FTA has raised the bar for all Buy America waiver requests. All requests will be scrutinized. Most requests will result in FTA offering technical assistance to develop a solution that will not necessitate a waiver. Please be cautious about leading your projects down a path where a Buy America waiver will be needed, as it is unlikely to be granted.
FTA will not grant another waiver request to Allison for its ESU. FTA issued one non-availability waiver to Allison for its ESU in 2009 for a period of two years or until a domestic supplier became available, whichever occurred first. Those two years have now passed. Allison requested an extension five days before the waiver was set to expire on April 3, 2011, and subsequently requested an additional extension until December 31,2015. However, FTA finds that the conditions do not exist for a non-availability waiver.
With certain exceptions, FTA's Buy America requirements prevent FTA from obligating an amount that may be appropriated to carry out its program for a project unless "the steel, iron, and manufactured goods used in the project are produced in the United States."7 A manufactured product is considered produced in the United States if: (1) all of the manufacturing processes for the product take place in the United States; and (2) all of the components of the product are of U.S. origin. A component is considered of U.S. origin if it is manufactured in the United States, regardless of the origin of its subcomponents.8 If, however, FTA determines that ''the steel, iron, and goods produced in the United States are not produced in a sufficient and reasonably available amount or are not of a satisfactory quality," then FTA may issue a waiver (non-availability waiver).9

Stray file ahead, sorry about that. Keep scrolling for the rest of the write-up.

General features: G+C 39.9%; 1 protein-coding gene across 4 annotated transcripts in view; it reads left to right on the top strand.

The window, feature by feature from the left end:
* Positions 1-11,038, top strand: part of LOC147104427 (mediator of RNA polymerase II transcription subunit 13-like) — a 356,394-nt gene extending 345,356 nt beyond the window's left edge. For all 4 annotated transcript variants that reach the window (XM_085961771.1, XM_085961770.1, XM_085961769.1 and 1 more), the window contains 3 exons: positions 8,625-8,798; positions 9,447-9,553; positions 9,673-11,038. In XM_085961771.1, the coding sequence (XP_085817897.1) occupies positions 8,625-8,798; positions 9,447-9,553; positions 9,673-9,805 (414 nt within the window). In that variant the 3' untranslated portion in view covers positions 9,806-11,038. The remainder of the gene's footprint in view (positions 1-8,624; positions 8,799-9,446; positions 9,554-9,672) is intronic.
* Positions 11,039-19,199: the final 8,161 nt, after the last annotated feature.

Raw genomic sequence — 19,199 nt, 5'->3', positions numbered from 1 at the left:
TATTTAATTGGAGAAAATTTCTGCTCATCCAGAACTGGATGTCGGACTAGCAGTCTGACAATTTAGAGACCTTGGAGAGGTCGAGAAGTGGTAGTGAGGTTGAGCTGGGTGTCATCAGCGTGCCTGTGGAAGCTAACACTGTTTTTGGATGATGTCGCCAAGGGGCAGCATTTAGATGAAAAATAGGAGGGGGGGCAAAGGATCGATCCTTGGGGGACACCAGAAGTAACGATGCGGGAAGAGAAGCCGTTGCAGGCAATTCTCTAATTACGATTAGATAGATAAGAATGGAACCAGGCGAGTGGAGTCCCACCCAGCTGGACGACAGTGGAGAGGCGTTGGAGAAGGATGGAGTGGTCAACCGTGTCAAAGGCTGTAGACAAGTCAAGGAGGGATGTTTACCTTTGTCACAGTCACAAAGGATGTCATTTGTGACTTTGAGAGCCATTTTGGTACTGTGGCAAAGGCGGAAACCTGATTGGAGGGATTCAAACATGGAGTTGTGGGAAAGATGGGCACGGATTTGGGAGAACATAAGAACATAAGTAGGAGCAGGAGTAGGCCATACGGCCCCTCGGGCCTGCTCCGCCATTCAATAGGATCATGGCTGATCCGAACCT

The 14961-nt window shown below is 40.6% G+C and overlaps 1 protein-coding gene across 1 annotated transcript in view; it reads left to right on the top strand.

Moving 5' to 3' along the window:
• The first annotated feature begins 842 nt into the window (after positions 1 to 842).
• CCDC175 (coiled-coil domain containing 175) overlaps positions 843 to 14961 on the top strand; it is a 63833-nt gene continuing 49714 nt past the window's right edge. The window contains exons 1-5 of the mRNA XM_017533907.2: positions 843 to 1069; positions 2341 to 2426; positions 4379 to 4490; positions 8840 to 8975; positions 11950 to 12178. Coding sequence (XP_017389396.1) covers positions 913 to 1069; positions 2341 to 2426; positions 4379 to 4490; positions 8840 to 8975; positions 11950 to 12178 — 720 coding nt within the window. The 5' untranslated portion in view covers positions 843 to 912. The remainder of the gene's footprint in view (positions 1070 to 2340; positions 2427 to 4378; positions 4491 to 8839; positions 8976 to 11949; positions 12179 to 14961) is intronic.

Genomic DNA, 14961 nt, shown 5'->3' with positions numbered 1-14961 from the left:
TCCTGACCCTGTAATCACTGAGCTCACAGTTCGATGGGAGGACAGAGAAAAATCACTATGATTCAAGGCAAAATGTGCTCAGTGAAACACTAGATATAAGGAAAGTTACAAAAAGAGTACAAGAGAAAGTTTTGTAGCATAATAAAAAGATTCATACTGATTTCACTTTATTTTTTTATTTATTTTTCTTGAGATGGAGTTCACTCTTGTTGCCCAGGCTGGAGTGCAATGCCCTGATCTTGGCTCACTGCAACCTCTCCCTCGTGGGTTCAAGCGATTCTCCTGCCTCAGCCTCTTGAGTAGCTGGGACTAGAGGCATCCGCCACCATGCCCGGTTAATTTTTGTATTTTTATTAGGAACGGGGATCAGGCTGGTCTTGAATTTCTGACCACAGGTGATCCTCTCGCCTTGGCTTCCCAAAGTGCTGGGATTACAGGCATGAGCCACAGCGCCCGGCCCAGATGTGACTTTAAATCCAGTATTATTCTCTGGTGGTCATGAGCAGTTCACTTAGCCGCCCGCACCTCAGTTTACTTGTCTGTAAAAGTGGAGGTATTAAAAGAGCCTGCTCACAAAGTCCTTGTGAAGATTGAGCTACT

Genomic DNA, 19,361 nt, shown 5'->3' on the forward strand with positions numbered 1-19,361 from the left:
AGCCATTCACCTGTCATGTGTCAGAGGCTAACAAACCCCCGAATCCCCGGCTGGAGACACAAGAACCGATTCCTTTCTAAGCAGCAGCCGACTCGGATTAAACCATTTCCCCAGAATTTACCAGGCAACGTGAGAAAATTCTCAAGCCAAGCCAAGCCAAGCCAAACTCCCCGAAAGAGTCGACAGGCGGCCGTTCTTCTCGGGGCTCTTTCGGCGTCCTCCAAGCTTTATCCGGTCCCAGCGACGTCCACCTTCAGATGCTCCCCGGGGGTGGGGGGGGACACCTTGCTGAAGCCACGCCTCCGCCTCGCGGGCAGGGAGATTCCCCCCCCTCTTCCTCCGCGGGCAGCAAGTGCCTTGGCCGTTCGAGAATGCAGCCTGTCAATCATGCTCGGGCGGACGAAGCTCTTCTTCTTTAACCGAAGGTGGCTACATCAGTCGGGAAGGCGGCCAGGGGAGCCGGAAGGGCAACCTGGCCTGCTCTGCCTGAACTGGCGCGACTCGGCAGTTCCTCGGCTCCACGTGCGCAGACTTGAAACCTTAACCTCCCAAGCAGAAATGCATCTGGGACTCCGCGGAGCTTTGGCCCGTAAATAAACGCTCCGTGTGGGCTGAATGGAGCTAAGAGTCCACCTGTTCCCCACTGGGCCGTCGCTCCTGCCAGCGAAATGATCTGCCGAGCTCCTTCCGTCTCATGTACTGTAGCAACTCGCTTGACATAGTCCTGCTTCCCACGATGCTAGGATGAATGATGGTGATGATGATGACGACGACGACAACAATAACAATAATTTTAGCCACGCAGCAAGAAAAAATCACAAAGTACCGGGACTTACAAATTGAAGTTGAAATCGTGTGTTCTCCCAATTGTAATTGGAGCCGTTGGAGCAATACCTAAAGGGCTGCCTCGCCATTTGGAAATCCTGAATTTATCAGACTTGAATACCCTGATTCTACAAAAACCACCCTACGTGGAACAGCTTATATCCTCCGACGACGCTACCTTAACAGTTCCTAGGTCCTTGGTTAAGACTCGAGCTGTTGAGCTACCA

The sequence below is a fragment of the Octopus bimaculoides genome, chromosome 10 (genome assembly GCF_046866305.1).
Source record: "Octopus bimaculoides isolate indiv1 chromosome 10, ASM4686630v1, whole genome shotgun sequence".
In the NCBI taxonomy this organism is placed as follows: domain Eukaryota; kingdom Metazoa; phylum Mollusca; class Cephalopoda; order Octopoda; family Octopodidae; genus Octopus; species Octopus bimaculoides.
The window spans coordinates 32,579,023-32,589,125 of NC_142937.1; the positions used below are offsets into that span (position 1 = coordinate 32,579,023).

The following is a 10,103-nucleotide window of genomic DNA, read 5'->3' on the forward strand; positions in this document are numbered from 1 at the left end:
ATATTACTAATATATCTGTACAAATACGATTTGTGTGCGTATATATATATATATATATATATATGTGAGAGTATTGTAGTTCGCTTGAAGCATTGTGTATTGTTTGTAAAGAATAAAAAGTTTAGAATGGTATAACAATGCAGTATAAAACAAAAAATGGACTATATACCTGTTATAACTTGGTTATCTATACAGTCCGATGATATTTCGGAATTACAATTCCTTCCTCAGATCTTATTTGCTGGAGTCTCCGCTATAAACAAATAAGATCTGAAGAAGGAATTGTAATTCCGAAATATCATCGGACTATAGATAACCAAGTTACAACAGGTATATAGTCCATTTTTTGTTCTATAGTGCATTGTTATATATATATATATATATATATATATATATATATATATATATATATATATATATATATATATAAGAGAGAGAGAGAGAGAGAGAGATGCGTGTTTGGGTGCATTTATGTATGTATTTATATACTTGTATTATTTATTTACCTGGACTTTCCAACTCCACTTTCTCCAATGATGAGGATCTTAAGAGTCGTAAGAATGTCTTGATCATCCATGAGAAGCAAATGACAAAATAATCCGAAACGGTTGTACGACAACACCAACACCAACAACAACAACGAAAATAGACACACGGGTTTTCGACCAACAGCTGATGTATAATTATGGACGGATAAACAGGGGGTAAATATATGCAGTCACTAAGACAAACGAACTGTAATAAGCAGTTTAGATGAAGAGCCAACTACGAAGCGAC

In order to justify a waiver, FTA requires detailed information about the product and Allison's efforts to find a U.S. manufacturer. To this end, over the course of years, FTA asked Allison to supplement its waiver requests with detailed information about the EMU, the reasons for its lengthy qualification process, the specific actions it was taking to pre-qualify a U.S. manufacturer, and the identity of potential manufacturers. The information provided by Allison lacks sufficient detail to justify a waiver.10
Based upon the foregoing, Allison's waiver request is denied. If you have any questions, please contact Mary J. Lee at (202) 366-0985 or email@example.com.
Deputy Chief Counsel